Quotient: How did you become involved in conservation and ecotourism? What influences in your life have guided you down the path of sustainability?
Koechlin: The main inspiration has been to conserve Peru’s natural and cultural values, in order to share them with the world. In 1975 we established Inkaterra, pioneering what is now called ecotourism. Three years before, I had co-produced Werner Herzog’s Aguirre, the Wrath of God; we worked with such an efficient film crew in Machu Picchu and the rainforest was so captivating that I ventured into this endeavour, looking for a way to conserve natural landscapes through sustainable development.

Since then, Inkaterra has worked under a holistic approach to improve the quality of life of every living being. Scientific research is performed as a basis for biodiversity conservation, education and the economic growth of local communities.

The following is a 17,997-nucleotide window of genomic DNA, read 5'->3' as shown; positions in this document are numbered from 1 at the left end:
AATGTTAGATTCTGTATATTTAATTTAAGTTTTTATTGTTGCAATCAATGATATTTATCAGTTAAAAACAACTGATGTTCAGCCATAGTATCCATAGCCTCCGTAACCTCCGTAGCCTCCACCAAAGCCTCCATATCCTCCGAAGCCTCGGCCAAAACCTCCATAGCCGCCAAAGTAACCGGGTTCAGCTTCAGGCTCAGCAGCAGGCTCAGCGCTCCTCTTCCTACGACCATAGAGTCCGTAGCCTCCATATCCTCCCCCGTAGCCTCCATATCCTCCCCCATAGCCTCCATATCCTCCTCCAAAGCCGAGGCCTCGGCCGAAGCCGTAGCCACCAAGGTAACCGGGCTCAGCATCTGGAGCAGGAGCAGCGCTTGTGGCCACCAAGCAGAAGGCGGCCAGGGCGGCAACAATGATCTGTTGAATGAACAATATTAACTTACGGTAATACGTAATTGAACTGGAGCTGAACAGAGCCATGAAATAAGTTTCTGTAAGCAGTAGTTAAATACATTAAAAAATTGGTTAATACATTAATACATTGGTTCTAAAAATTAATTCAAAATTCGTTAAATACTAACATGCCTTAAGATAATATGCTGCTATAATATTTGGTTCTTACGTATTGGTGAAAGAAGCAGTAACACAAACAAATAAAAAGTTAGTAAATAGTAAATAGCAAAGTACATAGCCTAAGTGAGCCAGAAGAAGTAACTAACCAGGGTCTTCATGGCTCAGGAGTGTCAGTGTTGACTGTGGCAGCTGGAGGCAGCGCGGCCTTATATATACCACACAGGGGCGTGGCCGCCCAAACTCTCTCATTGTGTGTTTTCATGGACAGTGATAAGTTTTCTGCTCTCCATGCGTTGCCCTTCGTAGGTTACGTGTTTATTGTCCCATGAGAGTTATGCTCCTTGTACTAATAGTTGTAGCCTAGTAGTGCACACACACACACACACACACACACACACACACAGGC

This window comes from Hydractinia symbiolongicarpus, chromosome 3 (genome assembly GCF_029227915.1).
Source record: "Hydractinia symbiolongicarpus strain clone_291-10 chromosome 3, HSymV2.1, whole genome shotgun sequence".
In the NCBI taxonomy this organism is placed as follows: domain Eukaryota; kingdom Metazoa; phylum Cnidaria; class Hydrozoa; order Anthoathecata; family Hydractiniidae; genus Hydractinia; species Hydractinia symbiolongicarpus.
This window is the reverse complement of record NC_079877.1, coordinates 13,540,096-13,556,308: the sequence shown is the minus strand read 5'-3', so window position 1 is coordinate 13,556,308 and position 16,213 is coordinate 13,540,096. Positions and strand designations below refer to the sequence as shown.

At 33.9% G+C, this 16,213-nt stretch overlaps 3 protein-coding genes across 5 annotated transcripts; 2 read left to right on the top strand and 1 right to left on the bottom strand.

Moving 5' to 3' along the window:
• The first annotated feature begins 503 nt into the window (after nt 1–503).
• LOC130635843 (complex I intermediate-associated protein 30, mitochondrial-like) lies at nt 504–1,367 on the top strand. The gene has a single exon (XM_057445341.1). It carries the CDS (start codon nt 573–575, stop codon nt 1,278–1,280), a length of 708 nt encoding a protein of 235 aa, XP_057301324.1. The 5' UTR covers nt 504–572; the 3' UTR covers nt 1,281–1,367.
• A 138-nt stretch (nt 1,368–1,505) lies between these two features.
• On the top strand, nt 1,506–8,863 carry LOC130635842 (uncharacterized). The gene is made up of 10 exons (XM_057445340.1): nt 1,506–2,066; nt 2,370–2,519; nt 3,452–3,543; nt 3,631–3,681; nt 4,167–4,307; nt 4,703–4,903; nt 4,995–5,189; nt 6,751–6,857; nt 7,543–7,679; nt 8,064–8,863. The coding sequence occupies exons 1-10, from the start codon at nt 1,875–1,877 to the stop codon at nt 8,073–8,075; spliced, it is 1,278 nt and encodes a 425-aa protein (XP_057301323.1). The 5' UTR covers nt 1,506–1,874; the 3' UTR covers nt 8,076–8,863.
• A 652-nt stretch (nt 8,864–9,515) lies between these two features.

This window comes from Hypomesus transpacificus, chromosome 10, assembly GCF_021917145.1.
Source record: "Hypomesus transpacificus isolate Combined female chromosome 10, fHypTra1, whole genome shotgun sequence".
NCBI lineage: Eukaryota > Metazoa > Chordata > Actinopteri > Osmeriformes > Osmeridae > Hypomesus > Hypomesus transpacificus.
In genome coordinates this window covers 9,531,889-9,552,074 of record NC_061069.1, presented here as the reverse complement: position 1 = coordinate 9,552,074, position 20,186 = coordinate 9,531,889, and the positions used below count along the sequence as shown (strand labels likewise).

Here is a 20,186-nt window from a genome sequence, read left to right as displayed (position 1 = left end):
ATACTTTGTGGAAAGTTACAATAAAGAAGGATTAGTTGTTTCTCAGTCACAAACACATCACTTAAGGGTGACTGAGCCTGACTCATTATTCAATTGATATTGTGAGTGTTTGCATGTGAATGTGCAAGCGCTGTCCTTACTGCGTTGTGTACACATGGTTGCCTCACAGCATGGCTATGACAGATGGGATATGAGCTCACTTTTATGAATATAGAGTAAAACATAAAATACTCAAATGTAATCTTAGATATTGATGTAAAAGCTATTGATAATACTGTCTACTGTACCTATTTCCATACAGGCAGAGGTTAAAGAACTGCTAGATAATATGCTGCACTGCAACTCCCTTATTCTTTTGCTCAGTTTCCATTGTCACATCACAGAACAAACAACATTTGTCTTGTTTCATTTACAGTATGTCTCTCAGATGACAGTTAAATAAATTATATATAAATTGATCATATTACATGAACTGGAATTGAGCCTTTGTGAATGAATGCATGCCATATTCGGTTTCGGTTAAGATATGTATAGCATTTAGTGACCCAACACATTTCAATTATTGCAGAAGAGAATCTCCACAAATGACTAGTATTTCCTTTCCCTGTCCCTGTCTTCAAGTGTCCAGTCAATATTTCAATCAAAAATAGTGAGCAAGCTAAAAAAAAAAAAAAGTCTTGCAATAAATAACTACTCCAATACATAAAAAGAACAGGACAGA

What are some of the environmental changes you have noticed in Peru over the past few decades? What’s one thing that has considerably improved?
There is more awareness on environmental care, especially on the need to follow the Aichi Biodiversity Targets and to respect international agreements made at the COP-20 held in Lima, Peru. The effects of climate change are more visible than ever — both governments and the private sector are considerably more committed with innovative ways towards economic development. Ecotourism and other sustainable endeavours play a key role to achieve long-term solutions in this scenario.

Fauna at Inkaterra

Peru is one of the 17 megadiverse countries in the world, according to UNESCO. Image credit: Inkaterra

Where do you see ecotourism in Peru headed?
Nowadays a significant part of the travel industry in Peru is veering towards sustainable practices. In a near future, there should be greater awareness on the value of biodiversity and eco-luxury might become a leading industry worldwide, generating more income and better quality of life for local populations than many extractive industries today.

What are you currently working on? What is a typical day like for you?